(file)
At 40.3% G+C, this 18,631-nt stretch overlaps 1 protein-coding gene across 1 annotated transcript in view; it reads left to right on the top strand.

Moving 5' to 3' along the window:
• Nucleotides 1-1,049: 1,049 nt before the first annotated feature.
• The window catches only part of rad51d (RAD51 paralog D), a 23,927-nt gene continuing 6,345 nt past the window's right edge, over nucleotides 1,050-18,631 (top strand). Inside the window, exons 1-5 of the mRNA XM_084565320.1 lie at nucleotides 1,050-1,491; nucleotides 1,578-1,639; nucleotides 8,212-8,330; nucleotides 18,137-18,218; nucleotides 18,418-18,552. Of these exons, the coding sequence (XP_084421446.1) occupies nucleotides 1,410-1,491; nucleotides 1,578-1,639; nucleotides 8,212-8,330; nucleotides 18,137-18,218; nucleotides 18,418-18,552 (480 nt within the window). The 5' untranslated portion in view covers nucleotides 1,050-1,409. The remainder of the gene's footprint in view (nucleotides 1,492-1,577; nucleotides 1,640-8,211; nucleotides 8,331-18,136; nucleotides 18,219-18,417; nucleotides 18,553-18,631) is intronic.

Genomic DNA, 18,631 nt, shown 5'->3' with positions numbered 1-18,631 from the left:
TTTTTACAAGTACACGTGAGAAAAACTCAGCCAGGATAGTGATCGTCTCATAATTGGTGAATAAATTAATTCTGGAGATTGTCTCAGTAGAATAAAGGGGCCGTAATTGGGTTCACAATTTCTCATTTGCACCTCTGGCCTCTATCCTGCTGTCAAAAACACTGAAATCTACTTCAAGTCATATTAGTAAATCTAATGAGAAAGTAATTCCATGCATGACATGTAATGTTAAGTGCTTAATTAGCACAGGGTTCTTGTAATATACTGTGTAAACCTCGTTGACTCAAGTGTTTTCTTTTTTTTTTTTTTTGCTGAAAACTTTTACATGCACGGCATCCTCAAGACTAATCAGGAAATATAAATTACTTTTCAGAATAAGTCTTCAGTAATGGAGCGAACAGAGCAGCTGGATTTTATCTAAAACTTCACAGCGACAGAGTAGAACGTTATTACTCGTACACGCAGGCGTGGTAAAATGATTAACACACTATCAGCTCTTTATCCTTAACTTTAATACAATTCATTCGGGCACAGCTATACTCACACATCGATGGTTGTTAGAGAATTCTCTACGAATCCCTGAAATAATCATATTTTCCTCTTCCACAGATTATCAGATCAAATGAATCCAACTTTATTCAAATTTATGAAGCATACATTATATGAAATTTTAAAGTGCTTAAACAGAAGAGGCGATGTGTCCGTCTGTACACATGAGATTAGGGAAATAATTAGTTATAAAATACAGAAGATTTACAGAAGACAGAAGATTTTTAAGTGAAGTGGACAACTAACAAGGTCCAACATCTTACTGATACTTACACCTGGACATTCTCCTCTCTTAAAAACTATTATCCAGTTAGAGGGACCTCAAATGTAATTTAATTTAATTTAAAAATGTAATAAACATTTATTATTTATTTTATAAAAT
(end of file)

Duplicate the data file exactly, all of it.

At 40.3% G+C, this 18,631-nt stretch overlaps 1 protein-coding gene across 1 annotated transcript in view; it reads left to right on the top strand.

Moving 5' to 3' along the window:
• Nucleotides 1-1,049: 1,049 nt before the first annotated feature.
• The window catches only part of rad51d (RAD51 paralog D), a 23,927-nt gene continuing 6,345 nt past the window's right edge, over nucleotides 1,050-18,631 (top strand). Inside the window, exons 1-5 of the mRNA XM_084565320.1 lie at nucleotides 1,050-1,491; nucleotides 1,578-1,639; nucleotides 8,212-8,330; nucleotides 18,137-18,218; nucleotides 18,418-18,552. Of these exons, the coding sequence (XP_084421446.1) occupies nucleotides 1,410-1,491; nucleotides 1,578-1,639; nucleotides 8,212-8,330; nucleotides 18,137-18,218; nucleotides 18,418-18,552 (480 nt within the window). The 5' untranslated portion in view covers nucleotides 1,050-1,409. The remainder of the gene's footprint in view (nucleotides 1,492-1,577; nucleotides 1,640-8,211; nucleotides 8,331-18,136; nucleotides 18,219-18,417; nucleotides 18,553-18,631) is intronic.

Genomic DNA, 18,631 nt, shown 5'->3' with positions numbered 1-18,631 from the left:
TTTTTACAAGTACACGTGAGAAAAACTCAGCCAGGATAGTGATCGTCTCATAATTGGTGAATAAATTAATTCTGGAGATTGTCTCAGTAGAATAAAGGGGCCGTAATTGGGTTCACAATTTCTCATTTGCACCTCTGGCCTCTATCCTGCTGTCAAAAACACTGAAATCTACTTCAAGTCATATTAGTAAATCTAATGAGAAAGTAATTCCATGCATGACATGTAATGTTAAGTGCTTAATTAGCACAGGGTTCTTGTAATATACTGTGTAAACCTCGTTGACTCAAGTGTTTTCTTTTTTTTTTTTTTTGCTGAAAACTTTTACATGCACGGCATCCTCAAGACTAATCAGGAAATATAAATTACTTTTCAGAATAAGTCTTCAGTAATGGAGCGAACAGAGCAGCTGGATTTTATCTAAAACTTCACAGCGACAGAGTAGAACGTTATTACTCGTACACGCAGGCGTGGTAAAATGATTAACACACTATCAGCTCTTTATCCTTAACTTTAATACAATTCATTCGGGCACAGCTATACTCACACATCGATGGTTGTTAGAGAATTCTCTACGAATCCCTGAAATAATCATATTTTCCTCTTCCACAGATTATCAGATCAAATGAATCCAACTTTATTCAAATTTATGAAGCATACATTATATGAAATTTTAAAGTGCTTAAACAGAAGAGGCGATGTGTCCGTCTGTACACATGAGATTAGGGAAATAATTAGTTATAAAATACAGAAGATTTACAGAAGACAGAAGATTTTTAAGTGAAGTGGACAACTAACAAGGTCCAACATCTTACTGATACTTACACCTGGACATTCTCCTCTCTTAAAAACTATTATCCAGTTAGAGGGACCTCAAATGTAATTTAATTTAATTTAAAAATGTAATAAACATTTATTATTTATTTTATAAAAT